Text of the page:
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Building and Decorative Designs of Frank Lloyd Wright

The RoomsThe Rooms: Interiors and Decorative Arts

Margo Stipe (Author), Alan Weintraub (Photographer) / October 2014

“Frank Lloyd Wright: The Rooms presents the warm interior spaces and exceptional design work of this beloved American master. The book offers the reader an immersion into this work by means of extraordinary artful detail in intimately explored rooms and spaces. From the Oak Park Home and Studio in Illinois to the majestically appointed Darwin D. Martin House with its abundance of art glass, including Wright’s famous “Tree of Life” and “Wisteria” designs, this volume ranges over the whole of Wright’s oeuvre…” — Editor at Large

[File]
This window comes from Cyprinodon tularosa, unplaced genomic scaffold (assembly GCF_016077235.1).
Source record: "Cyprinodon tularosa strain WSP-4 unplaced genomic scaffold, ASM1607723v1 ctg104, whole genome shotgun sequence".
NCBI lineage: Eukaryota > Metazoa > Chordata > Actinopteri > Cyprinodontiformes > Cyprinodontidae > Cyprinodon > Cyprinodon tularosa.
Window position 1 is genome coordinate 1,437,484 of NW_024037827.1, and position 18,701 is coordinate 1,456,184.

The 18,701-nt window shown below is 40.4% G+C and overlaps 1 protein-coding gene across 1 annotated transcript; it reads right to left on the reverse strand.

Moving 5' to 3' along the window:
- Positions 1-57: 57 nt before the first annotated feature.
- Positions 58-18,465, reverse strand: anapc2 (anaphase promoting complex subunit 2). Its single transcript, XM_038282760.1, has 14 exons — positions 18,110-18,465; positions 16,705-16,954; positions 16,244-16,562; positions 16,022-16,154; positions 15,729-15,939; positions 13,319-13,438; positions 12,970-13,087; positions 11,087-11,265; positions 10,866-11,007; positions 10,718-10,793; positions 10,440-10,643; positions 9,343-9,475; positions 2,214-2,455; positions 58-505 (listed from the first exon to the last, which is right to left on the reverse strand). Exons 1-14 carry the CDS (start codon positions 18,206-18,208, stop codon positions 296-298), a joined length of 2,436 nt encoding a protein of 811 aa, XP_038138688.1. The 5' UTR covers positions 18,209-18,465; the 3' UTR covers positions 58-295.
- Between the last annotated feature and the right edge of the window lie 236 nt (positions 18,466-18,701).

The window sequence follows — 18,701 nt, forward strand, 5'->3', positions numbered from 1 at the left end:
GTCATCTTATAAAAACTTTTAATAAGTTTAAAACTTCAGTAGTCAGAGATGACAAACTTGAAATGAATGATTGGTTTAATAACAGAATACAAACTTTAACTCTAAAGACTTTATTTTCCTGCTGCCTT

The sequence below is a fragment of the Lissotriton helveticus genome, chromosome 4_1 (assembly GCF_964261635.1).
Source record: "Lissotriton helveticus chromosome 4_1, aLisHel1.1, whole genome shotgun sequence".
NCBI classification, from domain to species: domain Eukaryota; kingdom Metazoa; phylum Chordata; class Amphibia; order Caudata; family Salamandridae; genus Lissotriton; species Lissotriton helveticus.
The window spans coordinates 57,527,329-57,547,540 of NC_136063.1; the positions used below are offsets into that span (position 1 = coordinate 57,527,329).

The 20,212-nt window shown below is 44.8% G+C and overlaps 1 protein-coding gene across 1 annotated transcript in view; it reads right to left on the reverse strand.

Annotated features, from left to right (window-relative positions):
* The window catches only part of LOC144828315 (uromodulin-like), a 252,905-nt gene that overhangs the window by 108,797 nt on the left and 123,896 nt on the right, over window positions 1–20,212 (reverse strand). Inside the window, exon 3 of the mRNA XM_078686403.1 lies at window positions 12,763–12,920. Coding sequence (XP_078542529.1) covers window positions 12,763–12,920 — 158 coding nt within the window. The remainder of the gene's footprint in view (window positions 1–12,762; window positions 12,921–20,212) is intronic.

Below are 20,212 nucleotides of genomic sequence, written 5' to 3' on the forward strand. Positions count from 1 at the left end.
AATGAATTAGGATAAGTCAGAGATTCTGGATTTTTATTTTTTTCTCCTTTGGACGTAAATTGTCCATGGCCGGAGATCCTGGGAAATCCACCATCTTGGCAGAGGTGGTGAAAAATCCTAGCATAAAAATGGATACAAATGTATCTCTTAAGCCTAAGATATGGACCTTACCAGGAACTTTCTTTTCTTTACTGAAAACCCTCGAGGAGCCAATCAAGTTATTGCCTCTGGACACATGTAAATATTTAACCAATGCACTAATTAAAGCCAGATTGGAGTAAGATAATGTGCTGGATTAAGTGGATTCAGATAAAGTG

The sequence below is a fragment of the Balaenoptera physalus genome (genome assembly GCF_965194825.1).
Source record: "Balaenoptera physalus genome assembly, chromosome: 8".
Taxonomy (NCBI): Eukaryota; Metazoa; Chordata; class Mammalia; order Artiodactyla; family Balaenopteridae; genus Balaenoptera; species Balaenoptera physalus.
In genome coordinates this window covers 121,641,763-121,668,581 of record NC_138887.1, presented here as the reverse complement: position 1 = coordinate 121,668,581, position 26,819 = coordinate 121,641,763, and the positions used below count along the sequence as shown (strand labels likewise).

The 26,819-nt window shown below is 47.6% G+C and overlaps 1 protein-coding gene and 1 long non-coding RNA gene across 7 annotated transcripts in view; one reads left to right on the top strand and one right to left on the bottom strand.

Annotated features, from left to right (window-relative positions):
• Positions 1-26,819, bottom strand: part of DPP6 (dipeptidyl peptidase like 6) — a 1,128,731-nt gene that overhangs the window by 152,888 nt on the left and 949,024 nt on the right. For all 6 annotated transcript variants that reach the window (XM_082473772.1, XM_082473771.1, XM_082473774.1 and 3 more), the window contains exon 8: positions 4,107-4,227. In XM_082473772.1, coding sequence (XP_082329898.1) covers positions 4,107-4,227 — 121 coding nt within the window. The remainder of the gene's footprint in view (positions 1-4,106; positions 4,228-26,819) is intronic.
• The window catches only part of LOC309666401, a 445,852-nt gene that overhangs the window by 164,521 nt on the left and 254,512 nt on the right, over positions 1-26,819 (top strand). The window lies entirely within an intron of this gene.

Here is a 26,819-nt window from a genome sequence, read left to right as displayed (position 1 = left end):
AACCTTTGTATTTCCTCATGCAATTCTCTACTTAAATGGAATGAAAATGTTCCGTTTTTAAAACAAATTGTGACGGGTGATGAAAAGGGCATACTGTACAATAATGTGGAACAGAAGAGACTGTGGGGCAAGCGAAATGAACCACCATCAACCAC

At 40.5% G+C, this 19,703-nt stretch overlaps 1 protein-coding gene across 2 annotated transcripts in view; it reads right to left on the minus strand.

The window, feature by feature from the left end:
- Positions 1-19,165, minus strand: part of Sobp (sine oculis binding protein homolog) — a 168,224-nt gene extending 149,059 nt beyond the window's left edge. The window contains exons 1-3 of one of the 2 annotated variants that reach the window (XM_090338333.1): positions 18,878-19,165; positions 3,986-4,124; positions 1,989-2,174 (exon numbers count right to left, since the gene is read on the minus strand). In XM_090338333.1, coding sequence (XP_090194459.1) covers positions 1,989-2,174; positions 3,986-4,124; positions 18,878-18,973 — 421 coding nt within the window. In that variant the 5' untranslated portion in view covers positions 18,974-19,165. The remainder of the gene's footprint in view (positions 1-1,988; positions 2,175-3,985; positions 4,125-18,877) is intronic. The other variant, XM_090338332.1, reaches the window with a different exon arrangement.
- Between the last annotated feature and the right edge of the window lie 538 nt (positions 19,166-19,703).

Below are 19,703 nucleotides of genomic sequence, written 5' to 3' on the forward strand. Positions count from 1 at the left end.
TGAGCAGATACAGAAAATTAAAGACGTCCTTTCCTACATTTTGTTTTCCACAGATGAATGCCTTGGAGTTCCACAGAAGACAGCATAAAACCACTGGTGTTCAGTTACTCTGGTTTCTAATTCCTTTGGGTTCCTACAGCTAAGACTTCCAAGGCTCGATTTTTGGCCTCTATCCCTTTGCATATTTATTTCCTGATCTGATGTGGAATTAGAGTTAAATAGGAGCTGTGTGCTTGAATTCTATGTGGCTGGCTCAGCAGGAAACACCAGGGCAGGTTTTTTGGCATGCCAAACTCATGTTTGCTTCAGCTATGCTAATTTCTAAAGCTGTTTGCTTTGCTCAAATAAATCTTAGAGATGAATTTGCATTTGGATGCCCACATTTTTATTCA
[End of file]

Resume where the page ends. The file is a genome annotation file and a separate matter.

Designs Sticker BookFrank Lloyd Wright Designs

Lloyd Wright Frank / May 2013

8 page softcover book with 150 reusable paper stickers featuring designs by Frank Lloyd Wright. Many of Wright’s buildings had art glass windows_made of countless small pieces of tinted glass held in zinc or brass frames. Those windows and other designs inspired the stickers in this book.


Frank Lloyd Wright DesignsFrank Lloyd Wright Designs: The Sketches, Plans, and Drawings

Bruce Brooks Pfeiffer (Author), Frank Lloyd Wright Foundation (Contributor) / October 2011